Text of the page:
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hurstsogood
    
Help with Jumpy Speedometer Needle.
The speedometer needle on my 1967 Olds Cutlass jumps around and doesn't give a true reading or at times doesn't even register at all. I have checked out the speedometer cable and find nothing wrong. Does anyone have an idea of what might be causing this? Thanks.
posted: June 16, 2008
 
    
 
  Answers (5)
 
tbone89
    
It's possible that the speedometer cable is too short and is slipping out of its socket at the back end of the speedometer. The fact that occasionally the speedometer doesn't register suggest that the nylon bushings in the head may be too tight.
posted:  June 17, 2008
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spudder
    
on an old truck I had once I found that by pulling the speedo cable off the back of guage and spraying it with LPS made the cable function better, it may be that your cable is dry?
posted:  June 18, 2008
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oldnova77
    
It is very possible that the speedometer is going out.It will need to be replaced.
posted:  July 11, 2008
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yogi
    
Disconnect the cable casing from the speedo head and take a look at the nylon bushing at the tip of the cable. If it's present and appears intact then draw the cable from the casing while pinching it in between your index finger and thumb. You're looking at the cable for twisting, kinks and observe for excessive wear at the ends of the cable where they engage the speedo head and drive gear in the transmission. You should have a relatively squared tip at the head, as well a square boxed end at the driven end. If all appears correct, the next cheapest step is to yank the driven gear from the transmission. That gear should a nice twisting gear pattern with raised gear teeth. IF the gear seems to be beveled in the middle, showing very little teeth pattern left on the gear, there's your problem. I'd also recommend sticking your finger into the opening for the drive gear making sure it's not moving around on your output shaft. Lastly, in most cases, the reason your driven gear has suffered tooth annihilation is usually due to the output shaft bushing of the trans is toasted, wobbling the driveshaft yoke around. If none of these are problematic conditions you see, the last step would be the speedo head.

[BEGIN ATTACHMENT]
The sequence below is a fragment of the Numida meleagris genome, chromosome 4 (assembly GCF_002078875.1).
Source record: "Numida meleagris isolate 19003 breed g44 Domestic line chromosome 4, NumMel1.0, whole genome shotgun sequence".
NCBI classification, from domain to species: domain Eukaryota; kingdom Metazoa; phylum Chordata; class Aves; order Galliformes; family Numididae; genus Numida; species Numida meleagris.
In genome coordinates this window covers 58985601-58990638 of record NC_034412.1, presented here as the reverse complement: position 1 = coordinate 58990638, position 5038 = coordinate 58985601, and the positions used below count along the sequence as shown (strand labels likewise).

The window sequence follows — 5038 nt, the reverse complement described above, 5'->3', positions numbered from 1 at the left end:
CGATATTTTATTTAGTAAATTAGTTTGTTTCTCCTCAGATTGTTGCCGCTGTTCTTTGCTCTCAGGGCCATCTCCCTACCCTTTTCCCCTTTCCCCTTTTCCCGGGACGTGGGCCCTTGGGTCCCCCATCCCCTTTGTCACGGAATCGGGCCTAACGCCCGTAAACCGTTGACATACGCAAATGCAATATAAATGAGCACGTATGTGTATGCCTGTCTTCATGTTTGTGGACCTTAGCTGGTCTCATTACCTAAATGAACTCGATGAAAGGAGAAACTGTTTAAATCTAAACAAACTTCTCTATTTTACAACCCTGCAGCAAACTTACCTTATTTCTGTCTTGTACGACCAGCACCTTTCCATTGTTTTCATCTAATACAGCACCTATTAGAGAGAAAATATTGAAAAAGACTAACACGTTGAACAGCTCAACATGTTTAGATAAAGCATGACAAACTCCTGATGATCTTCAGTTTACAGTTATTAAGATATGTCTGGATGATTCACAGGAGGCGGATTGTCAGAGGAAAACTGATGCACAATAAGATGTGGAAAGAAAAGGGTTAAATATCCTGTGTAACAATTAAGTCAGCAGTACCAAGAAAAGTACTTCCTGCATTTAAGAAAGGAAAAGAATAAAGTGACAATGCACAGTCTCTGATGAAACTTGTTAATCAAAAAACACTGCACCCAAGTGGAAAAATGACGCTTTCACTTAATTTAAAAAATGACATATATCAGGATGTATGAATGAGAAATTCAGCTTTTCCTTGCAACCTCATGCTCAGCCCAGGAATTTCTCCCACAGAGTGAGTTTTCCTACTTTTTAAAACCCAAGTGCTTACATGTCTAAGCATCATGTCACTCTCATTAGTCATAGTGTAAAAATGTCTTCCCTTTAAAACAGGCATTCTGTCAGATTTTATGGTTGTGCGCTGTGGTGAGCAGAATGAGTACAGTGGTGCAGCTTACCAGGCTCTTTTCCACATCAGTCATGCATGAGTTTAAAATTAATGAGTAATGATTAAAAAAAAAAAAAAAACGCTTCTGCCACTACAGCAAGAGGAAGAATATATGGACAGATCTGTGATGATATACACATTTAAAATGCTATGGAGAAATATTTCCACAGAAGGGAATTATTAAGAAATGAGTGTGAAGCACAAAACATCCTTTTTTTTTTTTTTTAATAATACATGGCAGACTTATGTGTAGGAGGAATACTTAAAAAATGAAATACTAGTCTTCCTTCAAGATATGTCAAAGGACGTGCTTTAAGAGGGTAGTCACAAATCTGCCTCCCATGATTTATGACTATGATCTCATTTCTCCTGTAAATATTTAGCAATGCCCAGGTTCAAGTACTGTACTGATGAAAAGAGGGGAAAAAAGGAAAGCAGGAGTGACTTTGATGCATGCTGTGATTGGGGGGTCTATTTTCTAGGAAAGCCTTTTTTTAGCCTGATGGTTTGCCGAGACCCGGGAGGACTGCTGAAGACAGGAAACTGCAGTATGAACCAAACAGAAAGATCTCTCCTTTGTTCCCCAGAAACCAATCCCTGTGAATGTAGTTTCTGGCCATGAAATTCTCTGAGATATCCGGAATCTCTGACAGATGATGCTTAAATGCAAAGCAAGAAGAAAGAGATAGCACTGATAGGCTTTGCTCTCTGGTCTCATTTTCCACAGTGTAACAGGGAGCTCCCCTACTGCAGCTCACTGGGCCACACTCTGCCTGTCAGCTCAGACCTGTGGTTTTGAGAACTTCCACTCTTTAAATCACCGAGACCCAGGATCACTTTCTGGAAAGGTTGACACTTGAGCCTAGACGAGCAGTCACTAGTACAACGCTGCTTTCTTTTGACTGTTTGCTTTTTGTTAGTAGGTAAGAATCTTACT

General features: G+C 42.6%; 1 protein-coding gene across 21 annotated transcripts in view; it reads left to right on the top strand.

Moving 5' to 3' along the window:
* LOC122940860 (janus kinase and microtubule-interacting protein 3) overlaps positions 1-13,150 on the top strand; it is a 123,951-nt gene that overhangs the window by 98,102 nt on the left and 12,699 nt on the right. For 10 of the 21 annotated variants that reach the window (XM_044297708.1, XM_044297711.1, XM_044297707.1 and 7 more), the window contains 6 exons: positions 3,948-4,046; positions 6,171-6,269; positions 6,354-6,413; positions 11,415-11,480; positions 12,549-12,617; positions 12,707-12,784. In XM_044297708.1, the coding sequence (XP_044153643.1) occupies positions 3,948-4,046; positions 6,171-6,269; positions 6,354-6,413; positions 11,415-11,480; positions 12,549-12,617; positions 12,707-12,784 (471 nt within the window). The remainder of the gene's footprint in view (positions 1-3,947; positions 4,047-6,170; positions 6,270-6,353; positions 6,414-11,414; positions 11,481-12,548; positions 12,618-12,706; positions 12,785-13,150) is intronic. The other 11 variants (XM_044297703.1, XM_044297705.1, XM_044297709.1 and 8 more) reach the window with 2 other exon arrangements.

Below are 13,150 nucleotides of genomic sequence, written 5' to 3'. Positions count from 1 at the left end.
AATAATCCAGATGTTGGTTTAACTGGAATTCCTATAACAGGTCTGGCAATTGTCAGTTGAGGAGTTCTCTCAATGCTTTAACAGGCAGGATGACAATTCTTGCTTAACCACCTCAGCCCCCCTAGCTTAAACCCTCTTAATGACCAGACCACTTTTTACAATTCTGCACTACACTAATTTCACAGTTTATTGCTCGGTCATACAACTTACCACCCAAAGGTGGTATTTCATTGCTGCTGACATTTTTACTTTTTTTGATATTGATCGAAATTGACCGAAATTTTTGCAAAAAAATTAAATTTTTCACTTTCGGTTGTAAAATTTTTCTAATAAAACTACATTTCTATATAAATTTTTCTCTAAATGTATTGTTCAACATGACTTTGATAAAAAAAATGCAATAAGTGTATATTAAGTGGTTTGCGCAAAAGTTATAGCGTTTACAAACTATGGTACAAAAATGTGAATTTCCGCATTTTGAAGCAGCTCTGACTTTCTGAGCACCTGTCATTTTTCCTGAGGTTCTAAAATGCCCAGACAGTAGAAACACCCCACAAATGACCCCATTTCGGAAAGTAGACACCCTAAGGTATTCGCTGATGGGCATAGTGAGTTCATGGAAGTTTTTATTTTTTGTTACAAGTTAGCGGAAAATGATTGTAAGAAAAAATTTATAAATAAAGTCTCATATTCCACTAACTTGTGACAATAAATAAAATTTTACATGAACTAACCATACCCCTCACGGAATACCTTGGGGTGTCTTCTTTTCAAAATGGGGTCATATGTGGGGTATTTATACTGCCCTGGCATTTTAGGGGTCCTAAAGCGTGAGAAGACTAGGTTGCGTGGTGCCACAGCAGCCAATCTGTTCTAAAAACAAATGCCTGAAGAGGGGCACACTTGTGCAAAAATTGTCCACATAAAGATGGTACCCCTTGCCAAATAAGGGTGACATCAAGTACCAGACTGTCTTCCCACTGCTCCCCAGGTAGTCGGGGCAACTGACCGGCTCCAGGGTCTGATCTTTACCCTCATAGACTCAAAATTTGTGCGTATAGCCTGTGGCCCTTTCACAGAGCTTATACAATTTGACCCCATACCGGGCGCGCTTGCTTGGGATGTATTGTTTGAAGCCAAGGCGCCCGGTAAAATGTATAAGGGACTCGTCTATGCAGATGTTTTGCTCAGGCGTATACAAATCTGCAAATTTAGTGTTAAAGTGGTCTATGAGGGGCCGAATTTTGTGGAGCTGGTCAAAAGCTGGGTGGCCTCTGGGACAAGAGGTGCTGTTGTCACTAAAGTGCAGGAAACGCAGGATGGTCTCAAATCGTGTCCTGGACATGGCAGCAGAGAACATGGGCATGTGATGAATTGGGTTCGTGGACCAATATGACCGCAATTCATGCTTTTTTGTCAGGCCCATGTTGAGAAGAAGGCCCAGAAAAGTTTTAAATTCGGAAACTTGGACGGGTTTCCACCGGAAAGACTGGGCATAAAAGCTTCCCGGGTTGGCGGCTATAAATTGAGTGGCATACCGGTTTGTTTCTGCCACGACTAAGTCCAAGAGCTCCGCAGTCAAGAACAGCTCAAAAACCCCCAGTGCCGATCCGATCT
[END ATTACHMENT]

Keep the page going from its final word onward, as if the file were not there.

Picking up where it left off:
posted:  August 15, 2009
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yogi
    
Excuse some of my typo ramblings in the previous post. When I spoke about the nylon bushing on the tip of the cable at the speedo head, what I meant was a you begin drawing the cable from the casing, just under the squared tip you should see a nylon filigree bushing washer. Also, when you go about reinserting the cable back into the casing, be sure to liberally use a good, non-hardening cable lubricant.
posted:  August 15, 2009
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